Campus & Community

India defense minister tackles security issues

4 min read

The Indian defense minister, Pranab Mukherjee, presented his country’s perspective on a long list of security issues, including nuclear technology in India and Iran and the war on terror, in the John F. Kennedy Jr. Forum at the Kennedy School of Government Monday (Sept. 25) evening.

His appearance came in a week when the leaders of two of his Asian neighbors, Afghan President Hamid Karzai and Pakistani President Pervez Musharraf, met [Sept. 27] in the White House with President Bush to discuss security issues.

Mukherjee remained diplomatic, but clearly registered his unhappiness that although Pakistan has cooperated in international efforts to control terrorism on its western border, with Afghanistan, it “has done precious little to dismantle terrorist infrastructure on its eastern border,” with India.

He defended Iran’s right to peaceful nuclear technology, within the limits of the Non-Proliferation Treaty (NPT), and urged the Security Council of the United Nations not to “close the door” on dialogue with Tehran.

He defended India’s own right to nuclear weapons as necessary self-defense in a hostile neighborhood, and defended India’s record on preventing nuclear proliferation – his country has effectively met the requirements of the NPT without being a signatory to it, he said.

He also hailed the Bush administration’s initiative to share nuclear technology with India as “a welcome departure from earlier policy,” and a move that will make India “a partner, and not a target, of global nonproliferation efforts.”

In response to a question from the floor whether the vexed issue of Kashmir would be resolved “within our lifetimes,” the septuagenarian minister responded to his young questioner with a prediction that it would be, “not only within your lifetime, but within mine.”

And even as he criticized Pakistan, he also hailed the recent Indo-Pakistani summit in Cuba Sept. 23, at which Musharraf and Indian Prime Minister Manmohan Singh agreed to set up a joint agency to combat terrorism, and to continue peace talks on Kashmir – talks halted after the July 11 bombings in Mumbai, for which India blamed the Pakistan-based Islamic terrorist group Lashkar-e-Taiba.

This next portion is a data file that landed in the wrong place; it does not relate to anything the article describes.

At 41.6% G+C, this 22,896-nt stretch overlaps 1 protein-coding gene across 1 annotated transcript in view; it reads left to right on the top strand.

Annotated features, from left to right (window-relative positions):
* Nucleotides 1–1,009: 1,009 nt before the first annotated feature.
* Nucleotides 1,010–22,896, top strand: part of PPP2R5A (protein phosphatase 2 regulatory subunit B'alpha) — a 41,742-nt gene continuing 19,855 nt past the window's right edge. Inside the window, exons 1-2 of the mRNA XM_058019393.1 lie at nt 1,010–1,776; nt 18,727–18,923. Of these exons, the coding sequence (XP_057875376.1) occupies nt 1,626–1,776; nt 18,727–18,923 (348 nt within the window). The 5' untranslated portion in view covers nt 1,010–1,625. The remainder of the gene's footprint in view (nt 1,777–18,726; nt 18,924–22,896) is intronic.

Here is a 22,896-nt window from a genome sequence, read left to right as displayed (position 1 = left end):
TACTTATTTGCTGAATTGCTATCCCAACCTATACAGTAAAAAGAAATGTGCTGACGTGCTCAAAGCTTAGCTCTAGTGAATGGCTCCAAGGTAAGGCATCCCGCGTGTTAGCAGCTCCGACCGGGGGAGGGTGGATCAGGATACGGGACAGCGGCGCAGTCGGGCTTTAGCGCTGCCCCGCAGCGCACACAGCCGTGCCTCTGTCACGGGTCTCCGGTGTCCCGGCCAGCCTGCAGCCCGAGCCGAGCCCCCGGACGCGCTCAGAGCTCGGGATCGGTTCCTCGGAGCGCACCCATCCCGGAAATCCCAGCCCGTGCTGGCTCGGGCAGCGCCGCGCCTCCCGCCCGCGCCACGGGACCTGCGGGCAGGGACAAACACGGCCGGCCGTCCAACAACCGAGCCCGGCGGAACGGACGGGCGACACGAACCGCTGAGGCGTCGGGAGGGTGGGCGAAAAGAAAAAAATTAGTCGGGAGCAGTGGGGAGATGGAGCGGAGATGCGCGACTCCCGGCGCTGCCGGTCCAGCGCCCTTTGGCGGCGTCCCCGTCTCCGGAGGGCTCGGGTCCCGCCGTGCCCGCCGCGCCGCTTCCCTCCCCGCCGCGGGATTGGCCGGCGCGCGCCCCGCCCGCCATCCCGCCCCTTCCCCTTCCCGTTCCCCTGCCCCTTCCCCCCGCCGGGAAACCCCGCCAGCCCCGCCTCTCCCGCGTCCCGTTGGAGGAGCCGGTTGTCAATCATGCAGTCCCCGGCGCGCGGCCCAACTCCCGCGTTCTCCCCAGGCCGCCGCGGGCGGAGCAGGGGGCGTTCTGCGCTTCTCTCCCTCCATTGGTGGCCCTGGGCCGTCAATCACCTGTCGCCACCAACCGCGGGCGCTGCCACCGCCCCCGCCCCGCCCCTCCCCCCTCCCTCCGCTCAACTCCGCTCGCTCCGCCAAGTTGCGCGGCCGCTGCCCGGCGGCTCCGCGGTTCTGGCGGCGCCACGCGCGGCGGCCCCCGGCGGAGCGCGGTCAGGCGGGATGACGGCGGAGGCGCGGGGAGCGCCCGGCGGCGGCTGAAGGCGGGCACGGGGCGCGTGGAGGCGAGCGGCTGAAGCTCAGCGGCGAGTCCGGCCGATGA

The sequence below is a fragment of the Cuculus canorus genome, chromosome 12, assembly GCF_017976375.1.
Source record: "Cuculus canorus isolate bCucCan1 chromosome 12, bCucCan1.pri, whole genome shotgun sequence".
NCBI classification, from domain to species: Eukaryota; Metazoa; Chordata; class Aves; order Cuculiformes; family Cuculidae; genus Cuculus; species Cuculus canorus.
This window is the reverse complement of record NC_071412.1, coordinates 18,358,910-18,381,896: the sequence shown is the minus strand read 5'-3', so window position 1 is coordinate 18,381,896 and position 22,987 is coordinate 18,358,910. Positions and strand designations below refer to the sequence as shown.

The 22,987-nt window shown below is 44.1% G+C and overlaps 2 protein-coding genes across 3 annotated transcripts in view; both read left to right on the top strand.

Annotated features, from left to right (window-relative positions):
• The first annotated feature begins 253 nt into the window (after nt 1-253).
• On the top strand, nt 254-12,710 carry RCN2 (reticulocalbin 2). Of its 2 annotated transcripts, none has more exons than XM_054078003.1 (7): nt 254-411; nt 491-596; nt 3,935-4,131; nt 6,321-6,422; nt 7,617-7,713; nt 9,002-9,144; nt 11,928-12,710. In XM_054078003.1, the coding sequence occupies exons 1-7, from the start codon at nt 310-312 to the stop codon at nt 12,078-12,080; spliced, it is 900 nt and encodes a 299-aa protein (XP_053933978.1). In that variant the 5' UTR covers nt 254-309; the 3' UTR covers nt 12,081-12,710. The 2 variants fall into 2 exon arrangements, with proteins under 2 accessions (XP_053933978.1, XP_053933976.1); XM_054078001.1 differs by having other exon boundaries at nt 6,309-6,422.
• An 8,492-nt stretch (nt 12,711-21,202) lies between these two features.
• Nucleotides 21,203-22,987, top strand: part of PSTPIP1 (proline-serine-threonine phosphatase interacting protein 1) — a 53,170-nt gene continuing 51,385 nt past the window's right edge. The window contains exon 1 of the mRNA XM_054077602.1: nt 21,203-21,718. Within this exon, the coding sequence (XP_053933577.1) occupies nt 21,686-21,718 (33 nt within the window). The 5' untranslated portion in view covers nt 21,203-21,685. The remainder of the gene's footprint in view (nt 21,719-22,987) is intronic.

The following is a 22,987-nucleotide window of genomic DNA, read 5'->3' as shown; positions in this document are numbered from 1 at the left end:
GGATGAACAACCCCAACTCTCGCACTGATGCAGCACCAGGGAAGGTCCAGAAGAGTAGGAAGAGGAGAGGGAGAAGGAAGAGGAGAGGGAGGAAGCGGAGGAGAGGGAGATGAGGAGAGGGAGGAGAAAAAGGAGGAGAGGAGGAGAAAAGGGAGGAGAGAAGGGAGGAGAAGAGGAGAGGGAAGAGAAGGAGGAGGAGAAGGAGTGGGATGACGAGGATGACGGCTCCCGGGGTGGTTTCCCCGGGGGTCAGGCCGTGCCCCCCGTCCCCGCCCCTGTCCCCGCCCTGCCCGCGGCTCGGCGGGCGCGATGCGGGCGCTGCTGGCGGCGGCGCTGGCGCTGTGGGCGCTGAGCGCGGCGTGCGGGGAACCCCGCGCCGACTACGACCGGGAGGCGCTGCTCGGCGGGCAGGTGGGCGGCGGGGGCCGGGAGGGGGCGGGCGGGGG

Mukherjee described an India confident of its new place in the world, developing strategic partnerships with players around the globe. He spoke of an India proud of its robust economic growth and long tradition of “soft power” – as “a wellspring of human intellectual and spiritual achievements,” including the legacy of Mahatma Gandhi, the centennial of whose nonviolence movement was marked earlier this month.

He mentioned how India’s policies of self-reliance, developed in the difficult first years after independence and partition, set it in good stead to benefit from the globalization of the economy in the 1990s.

Sugata Bose, director of Harvard’s South Asia Initiative, which was a co-sponsor of the event, introduced the minister as a “son of rural Bengal” who has become a “distinguished statesman on the global stage.” Mukherjee is the longest-serving minister in the Indian government, the No. 2 in his country’s cabinet, and the leader of its delegation to the current session of the United Nations General Assembly.

Among the several issues discussed by the minister were his country’s relationship to China (a “high priority”); the fragility of certain states in India’s “neighborhood”; and the role of the Indian Ocean as a stage for conflict, terrorism, and traffic in drugs, arms, and humans.

“A very informative tour of a very large horizon” was the summary that moderator Graham Allison, director of the Belfer Center for Science and International Affairs, gave as he opened the floor for questions.

To Xenia Dormandy, a former National Security Council staff member who is now the executive director of research at the Belfer Center, Mukherjee’s agenda of security issues read much like the U.S. agenda for that part of the world, albeit with some shifts of emphasis. Dormandy suggested that this is connected to the fact that the Indo-U.S. relationship has gotten so much closer over the past several years.

“He’s a diplomat,” Dormandy observed in a brief interview after the minister’s speech. “He defended the Indian policy line,” she said, expressing regret that in such a public forum, officials always have to be so careful about what they say. “But he did it very well. … He laid out the issues very clearly.”

She noted, though, that it’s “always disappointing” to hear Indians and Pakistanis ascribing intransigence to each other.

To Dormandy, the fullness of the house at the forum Monday and the number of questions from the floor that came from students, were clear indications of a new appreciation on the part of well-informed Americans of India’s importance in the world. “Would you have had this full a house even three years ago? No way.”